If you are like most people, your job requires hours of sitting in what is called the triple flexed position (knee flexion, hip flexion, elbow flexion). Not only is your job making you sedentary, burning very few calories during the day, but it is also altering how you move. Staying in this body position (like I am right now typing this), your body will reinforce your posture over time, making it more efficient (burning less calories to stay like this) to be slumped over and have rounded shoulders and tight hip flexors. Your altered joint kinematics may cause you pain over time if not addressed. Most adults that have had some sedentary periods in their lives could benefit from corrective exercise to try and counteract the poor posture they have developed. Past injuries can also alter how you move. There are three different systems of your body that are involved in movement (muscular, nervous, and articular), and if one is changed because of injury or poor posture, your body will alter how you move. You only get one body, so let’s take care of it while you are here and make sure you can move optimally, with the least amount of pain.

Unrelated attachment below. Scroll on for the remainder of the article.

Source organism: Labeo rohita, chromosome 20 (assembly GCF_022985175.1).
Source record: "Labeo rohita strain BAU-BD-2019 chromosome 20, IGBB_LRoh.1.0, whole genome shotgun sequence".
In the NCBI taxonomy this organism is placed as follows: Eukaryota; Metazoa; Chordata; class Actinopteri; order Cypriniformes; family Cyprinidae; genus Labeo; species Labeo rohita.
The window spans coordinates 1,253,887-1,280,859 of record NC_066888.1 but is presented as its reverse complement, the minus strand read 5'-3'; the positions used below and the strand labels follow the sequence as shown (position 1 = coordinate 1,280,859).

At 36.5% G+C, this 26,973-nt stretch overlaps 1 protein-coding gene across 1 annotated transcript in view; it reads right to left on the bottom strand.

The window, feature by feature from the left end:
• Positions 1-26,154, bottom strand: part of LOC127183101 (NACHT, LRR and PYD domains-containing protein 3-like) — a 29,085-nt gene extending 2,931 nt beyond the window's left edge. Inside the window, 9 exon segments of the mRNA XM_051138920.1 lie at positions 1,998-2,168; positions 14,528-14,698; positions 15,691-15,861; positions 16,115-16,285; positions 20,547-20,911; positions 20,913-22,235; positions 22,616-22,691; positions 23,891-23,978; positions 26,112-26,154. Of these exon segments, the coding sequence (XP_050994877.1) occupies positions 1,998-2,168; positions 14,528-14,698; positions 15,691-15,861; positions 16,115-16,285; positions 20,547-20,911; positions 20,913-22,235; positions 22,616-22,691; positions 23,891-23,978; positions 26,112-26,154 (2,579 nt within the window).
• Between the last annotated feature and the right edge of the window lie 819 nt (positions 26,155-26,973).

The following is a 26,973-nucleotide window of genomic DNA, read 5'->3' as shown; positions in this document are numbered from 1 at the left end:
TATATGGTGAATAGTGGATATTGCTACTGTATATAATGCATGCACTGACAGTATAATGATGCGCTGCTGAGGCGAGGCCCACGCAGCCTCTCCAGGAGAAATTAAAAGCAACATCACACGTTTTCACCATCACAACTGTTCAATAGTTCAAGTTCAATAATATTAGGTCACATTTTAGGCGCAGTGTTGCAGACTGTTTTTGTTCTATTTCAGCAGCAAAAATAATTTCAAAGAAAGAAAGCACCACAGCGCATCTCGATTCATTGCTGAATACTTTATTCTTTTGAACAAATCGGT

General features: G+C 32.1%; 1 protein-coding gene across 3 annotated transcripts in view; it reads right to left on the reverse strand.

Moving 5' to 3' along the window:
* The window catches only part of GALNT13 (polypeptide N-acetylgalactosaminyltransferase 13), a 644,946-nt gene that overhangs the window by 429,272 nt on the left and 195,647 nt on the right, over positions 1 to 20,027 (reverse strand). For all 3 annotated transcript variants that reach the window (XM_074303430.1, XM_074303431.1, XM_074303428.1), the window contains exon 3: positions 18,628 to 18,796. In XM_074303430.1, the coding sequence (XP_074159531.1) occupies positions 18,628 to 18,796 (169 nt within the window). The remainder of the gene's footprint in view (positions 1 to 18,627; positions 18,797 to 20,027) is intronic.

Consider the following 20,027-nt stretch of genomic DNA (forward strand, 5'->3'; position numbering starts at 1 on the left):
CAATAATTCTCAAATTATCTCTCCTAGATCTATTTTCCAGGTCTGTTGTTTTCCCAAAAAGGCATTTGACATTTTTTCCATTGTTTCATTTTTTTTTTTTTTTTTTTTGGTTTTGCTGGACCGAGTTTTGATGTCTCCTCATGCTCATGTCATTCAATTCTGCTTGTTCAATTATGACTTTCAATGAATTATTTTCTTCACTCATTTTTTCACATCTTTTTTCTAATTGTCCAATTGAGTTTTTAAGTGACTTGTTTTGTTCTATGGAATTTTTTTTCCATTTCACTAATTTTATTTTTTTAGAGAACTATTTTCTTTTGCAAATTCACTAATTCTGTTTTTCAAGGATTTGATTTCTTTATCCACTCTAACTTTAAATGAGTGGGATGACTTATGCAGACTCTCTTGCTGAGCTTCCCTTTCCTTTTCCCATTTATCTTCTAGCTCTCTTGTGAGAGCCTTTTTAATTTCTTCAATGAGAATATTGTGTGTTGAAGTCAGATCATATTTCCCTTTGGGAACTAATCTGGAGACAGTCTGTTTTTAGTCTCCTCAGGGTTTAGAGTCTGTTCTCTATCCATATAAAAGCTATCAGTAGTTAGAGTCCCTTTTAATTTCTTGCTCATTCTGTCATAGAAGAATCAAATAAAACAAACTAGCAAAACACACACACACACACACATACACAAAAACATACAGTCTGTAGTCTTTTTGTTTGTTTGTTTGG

When starting an exercise program, you should have a fitness professional take you through a battery of movement assessments to identify any compensations in your foot and ankle, knee, lumbo- pelvic-hip complex, and shoulder girdle. If there is a compensation in a joint, the overactive and underactive muscles can then be identified.
The overactive muscles need to be inhibited, through foam rolling (self-myofascial release). After foam rolling, then static stretching or PNF stretching can be used to lengthen the overactive muscles.
Then, the underactive muscles (the opposing muscle group to the overactive muscle) need to be isolated to activate them.
The final step is to perform a dynamic movement that integrates the overactive and underactive muscles together. This is like reprograming your muscle memory to help you move more efficiently. After a period of time, you will notice a difference. It takes time and repetition to correct what poor posture has done to your body.
Source: National Academy of Sports Medicine Corrective Exercise Manual
*I am a Certified Corrective Exercise Specialist*